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If I make a model that predicts probabilities (e.g., logistic regression or a neural network), I would like it to have the property that, when it predicts a probability of $p$, the event happens about $100p\%$ of the time. That is, I would like calibrated probabilities.

If I do my work in Frank Harrell’s rms R package, then I can just stick my probability predictor into the calibrate function and get a nice graph that illustrates how truthful the predicted probability values are.

However, if I do not create my model in that package, Harrell’s function need not apply to the model object from another package, and so I cannot run the calibration function on my model. Further, even if I write my own version of the function that will apply to the model object I have created, if I have a gigantic model that takes hours or days to train, the bootstrap procedure in rms::calibrate will take longer than I might be able to tolerate.

There is a related function, rms::val.prob, that checks if claimed probabilities are aligned with observed outcomes. Unlike calibration, probability validation does not consider the model-building procedure, so if I created my probabilities using a neural network that takes days to train, all I have to do is input the predictions and observed outcomes, rather than training a new model many times. This could be a substantial saver of computing time, and even if the computing time would be quick, I do not have to write (and test…) my own software to operate on a regression object from outside of rms.

The “correct” approach is to use calibration in this situation: the predicted probabilities come from a model. However, what is lost by applying the quicker probability validation?

Related Questions of Mine

Walk through calibration

Walk through probability validation

EDIT

As is discussed in the comments, I think the crux here is the optimism bootstrap in the calibration function and what we lose when we apply probability validation instead of retraining models (as is performed in the calibration function).

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    $\begingroup$ The main purpose of val.prob doesn't seem to be the recalibration, but rather reporting how poorly calibrated the original model is; but it does optionally return a Platt/logistic and nonparametric/lowess recalibration fit. You should generally not fit a calibrator on the same data as the model was fit on, but you can manage that in rms; is that the question, or even after using a separate dataset are you asking about the benefit of the optimism bootstrap parts of calibrate? $\endgroup$ Nov 2, 2022 at 14:28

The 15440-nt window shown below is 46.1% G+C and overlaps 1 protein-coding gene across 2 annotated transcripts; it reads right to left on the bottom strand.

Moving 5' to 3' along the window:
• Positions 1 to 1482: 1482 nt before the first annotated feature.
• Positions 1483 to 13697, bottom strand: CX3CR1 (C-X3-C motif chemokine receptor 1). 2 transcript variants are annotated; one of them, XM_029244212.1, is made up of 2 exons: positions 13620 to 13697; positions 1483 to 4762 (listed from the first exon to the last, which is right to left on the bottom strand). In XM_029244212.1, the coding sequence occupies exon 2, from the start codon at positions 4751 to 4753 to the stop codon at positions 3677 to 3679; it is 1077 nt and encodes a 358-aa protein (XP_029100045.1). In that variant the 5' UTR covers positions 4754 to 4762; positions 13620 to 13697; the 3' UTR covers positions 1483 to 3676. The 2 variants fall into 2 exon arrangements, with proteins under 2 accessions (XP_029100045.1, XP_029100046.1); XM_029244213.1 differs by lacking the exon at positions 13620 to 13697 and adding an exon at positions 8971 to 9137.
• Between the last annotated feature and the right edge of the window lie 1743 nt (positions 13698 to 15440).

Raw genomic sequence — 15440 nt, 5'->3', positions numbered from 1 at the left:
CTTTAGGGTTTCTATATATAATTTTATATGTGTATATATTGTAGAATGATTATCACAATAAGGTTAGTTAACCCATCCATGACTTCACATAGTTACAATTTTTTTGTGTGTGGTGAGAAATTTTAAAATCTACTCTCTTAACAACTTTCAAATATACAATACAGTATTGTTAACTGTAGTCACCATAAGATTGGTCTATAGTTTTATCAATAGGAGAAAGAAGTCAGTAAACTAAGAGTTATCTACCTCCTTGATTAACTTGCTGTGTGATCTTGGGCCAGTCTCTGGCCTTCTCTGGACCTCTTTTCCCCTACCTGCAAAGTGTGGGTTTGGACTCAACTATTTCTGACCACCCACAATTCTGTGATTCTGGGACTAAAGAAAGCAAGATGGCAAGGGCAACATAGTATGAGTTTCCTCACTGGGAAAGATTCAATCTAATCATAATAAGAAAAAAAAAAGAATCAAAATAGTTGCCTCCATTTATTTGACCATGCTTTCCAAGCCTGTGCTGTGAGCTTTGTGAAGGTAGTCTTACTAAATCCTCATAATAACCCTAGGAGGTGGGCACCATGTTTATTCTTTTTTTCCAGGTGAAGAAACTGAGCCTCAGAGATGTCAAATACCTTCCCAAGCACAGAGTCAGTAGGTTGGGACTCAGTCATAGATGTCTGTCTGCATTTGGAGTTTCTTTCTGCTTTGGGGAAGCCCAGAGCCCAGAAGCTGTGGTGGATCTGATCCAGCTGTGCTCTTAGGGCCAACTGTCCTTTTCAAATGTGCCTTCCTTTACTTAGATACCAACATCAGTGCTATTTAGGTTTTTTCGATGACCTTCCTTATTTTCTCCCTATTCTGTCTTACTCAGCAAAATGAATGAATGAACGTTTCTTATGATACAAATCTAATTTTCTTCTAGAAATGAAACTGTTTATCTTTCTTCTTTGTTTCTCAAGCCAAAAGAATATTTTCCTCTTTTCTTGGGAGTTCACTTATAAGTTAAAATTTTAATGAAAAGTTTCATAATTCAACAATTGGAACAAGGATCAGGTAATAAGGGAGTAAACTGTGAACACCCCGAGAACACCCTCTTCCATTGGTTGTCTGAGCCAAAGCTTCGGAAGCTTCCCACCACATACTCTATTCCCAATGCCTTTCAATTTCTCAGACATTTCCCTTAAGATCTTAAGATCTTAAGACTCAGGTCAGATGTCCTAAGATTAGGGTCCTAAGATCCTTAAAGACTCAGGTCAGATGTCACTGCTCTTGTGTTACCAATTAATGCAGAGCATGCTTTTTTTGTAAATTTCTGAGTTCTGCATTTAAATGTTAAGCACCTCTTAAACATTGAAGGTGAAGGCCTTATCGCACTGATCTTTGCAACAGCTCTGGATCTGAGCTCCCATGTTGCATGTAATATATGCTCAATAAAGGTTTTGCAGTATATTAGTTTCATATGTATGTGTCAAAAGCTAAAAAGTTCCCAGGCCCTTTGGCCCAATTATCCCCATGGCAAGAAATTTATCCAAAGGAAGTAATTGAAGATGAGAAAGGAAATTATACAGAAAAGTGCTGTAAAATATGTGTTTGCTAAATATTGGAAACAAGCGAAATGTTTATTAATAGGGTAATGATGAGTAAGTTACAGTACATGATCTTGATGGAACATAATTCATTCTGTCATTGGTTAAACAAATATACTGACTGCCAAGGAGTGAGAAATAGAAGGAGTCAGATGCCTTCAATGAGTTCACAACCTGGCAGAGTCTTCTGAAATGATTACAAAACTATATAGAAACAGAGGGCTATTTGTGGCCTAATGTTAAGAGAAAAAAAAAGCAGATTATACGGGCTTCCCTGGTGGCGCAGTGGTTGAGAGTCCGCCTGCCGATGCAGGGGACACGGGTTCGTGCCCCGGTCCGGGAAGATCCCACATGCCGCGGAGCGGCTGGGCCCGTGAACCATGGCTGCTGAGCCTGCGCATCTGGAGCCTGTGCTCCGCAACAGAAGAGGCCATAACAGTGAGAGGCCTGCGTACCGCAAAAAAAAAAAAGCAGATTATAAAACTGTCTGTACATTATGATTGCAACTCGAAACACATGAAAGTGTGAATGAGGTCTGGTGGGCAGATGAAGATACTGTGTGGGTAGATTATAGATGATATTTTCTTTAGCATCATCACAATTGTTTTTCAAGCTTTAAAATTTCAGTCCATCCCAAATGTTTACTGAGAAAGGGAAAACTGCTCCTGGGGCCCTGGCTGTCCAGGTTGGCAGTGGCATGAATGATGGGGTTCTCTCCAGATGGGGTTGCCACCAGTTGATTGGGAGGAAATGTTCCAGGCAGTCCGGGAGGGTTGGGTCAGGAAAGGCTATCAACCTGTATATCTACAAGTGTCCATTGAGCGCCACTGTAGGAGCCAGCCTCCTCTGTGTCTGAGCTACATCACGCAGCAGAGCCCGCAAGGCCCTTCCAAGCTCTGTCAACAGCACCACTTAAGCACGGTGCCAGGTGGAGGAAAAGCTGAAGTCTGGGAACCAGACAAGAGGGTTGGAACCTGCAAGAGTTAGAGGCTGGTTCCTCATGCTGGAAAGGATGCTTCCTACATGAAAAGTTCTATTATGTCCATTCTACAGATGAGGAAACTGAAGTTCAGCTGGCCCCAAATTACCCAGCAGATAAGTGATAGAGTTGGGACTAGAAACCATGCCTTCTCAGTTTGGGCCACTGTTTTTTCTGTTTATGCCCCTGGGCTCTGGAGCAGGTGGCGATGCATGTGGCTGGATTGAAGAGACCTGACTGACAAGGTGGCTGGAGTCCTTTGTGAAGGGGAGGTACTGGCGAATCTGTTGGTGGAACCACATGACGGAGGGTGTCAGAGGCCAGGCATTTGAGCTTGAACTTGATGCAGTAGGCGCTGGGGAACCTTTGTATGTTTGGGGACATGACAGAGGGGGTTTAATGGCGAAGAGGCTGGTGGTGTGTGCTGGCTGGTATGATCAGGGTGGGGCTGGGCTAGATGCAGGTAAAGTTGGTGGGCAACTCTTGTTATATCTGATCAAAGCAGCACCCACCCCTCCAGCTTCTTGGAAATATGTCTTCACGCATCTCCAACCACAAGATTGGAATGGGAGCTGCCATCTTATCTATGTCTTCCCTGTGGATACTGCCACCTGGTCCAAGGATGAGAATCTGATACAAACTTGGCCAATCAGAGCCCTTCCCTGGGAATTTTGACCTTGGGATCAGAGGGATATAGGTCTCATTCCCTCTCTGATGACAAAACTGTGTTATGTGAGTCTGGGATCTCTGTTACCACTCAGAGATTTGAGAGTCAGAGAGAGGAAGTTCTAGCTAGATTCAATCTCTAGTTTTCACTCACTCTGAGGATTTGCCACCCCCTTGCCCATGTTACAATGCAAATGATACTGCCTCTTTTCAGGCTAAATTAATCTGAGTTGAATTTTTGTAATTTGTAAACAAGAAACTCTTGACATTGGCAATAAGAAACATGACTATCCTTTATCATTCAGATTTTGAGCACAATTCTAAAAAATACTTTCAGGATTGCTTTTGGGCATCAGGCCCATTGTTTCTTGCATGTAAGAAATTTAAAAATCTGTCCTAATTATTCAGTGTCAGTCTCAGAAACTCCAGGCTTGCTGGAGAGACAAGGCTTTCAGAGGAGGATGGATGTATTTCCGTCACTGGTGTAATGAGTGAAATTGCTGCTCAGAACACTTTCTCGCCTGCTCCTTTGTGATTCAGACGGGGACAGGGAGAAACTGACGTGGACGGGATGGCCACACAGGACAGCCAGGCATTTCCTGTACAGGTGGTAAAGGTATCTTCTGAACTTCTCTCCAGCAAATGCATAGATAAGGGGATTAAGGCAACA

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    $\begingroup$ @BenReiniger I have heard not to calibrate on your same data but hadn’t been thinking of that, so thanks for the reminder. Anyway, yes, I think the question is about the optimism bootstrap in the calibration function and what we lose when we apply probability validation instead of retraining models. $\endgroup$
    – Dave
    Nov 2, 2022 at 14:31

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The manual page for the val.prob() function in the rms package says:

Given a set of predicted probabilities p or predicted log odds logit, and a vector of binary outcomes y that were not used in developing the predictions p or logit, val.prob computes the following indexes and statistics:...(Emphasis added).

So the choice might be better phrased in terms of internal versus external validation, as Harrell discusses here and in Section 5.3 of Regression Modeling Strategies. The val.prob() function would be OK for external validation but not for internal validation. Any proper internal validation method will be based on resampling. If resampling is too costly, then the tradeoffs are those involved with train/test data splits.

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  • $\begingroup$ So if I’m going to do probabilities validation of my neural network (or whatever model I develop in another package), at least do it on a holdout set? $\endgroup$
    – Dave
    Jan 28, 2023 at 16:18
  • $\begingroup$ @Dave that would be the principled way to proceed if resampling isn't possible. If resampling is possible, the optimism bootstrap isn't that difficult to implement even if your model isn't built in rms. $\endgroup$
    – EdM
    Jan 28, 2023 at 16:56

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